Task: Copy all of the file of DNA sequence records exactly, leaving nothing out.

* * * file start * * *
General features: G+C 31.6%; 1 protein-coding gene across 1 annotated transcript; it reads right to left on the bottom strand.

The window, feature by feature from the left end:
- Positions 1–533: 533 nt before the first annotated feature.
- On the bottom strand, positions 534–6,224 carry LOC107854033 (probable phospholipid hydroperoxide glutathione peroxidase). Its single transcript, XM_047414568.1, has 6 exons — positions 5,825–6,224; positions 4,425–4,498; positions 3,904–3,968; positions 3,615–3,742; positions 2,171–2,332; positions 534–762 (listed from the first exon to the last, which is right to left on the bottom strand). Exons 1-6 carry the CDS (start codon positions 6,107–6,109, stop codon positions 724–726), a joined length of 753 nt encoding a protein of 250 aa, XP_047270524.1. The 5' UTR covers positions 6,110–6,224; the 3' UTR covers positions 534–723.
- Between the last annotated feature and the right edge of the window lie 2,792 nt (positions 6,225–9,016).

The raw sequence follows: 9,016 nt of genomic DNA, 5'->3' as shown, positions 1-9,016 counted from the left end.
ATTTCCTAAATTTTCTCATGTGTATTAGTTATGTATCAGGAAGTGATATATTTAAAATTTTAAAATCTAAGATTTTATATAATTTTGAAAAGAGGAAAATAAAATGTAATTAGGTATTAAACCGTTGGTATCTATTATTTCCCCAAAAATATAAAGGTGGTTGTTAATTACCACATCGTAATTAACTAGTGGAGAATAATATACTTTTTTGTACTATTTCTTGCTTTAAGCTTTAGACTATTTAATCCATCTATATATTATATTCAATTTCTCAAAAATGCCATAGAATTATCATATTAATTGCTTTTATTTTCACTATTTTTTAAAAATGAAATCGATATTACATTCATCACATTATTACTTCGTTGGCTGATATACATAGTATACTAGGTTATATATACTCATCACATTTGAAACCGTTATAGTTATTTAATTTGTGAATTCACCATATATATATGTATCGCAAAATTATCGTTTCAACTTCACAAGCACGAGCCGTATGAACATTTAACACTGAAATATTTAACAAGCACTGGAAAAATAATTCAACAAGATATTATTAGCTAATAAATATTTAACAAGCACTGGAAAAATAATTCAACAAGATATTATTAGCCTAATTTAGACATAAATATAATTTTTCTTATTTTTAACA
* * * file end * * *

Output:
General features: G+C 31.6%; 1 protein-coding gene across 1 annotated transcript; it reads right to left on the bottom strand.

The window, feature by feature from the left end:
- Positions 1–533: 533 nt before the first annotated feature.
- On the bottom strand, positions 534–6,224 carry LOC107854033 (probable phospholipid hydroperoxide glutathione peroxidase). Its single transcript, XM_047414568.1, has 6 exons — positions 5,825–6,224; positions 4,425–4,498; positions 3,904–3,968; positions 3,615–3,742; positions 2,171–2,332; positions 534–762 (listed from the first exon to the last, which is right to left on the bottom strand). Exons 1-6 carry the CDS (start codon positions 6,107–6,109, stop codon positions 724–726), a joined length of 753 nt encoding a protein of 250 aa, XP_047270524.1. The 5' UTR covers positions 6,110–6,224; the 3' UTR covers positions 534–723.
- Between the last annotated feature and the right edge of the window lie 2,792 nt (positions 6,225–9,016).

The raw sequence follows: 9,016 nt of genomic DNA, 5'->3' as shown, positions 1-9,016 counted from the left end.
ATTTCCTAAATTTTCTCATGTGTATTAGTTATGTATCAGGAAGTGATATATTTAAAATTTTAAAATCTAAGATTTTATATAATTTTGAAAAGAGGAAAATAAAATGTAATTAGGTATTAAACCGTTGGTATCTATTATTTCCCCAAAAATATAAAGGTGGTTGTTAATTACCACATCGTAATTAACTAGTGGAGAATAATATACTTTTTTGTACTATTTCTTGCTTTAAGCTTTAGACTATTTAATCCATCTATATATTATATTCAATTTCTCAAAAATGCCATAGAATTATCATATTAATTGCTTTTATTTTCACTATTTTTTAAAAATGAAATCGATATTACATTCATCACATTATTACTTCGTTGGCTGATATACATAGTATACTAGGTTATATATACTCATCACATTTGAAACCGTTATAGTTATTTAATTTGTGAATTCACCATATATATATGTATCGCAAAATTATCGTTTCAACTTCACAAGCACGAGCCGTATGAACATTTAACACTGAAATATTTAACAAGCACTGGAAAAATAATTCAACAAGATATTATTAGCTAATAAATATTTAACAAGCACTGGAAAAATAATTCAACAAGATATTATTAGCCTAATTTAGACATAAATATAATTTTTCTTATTTTTAACA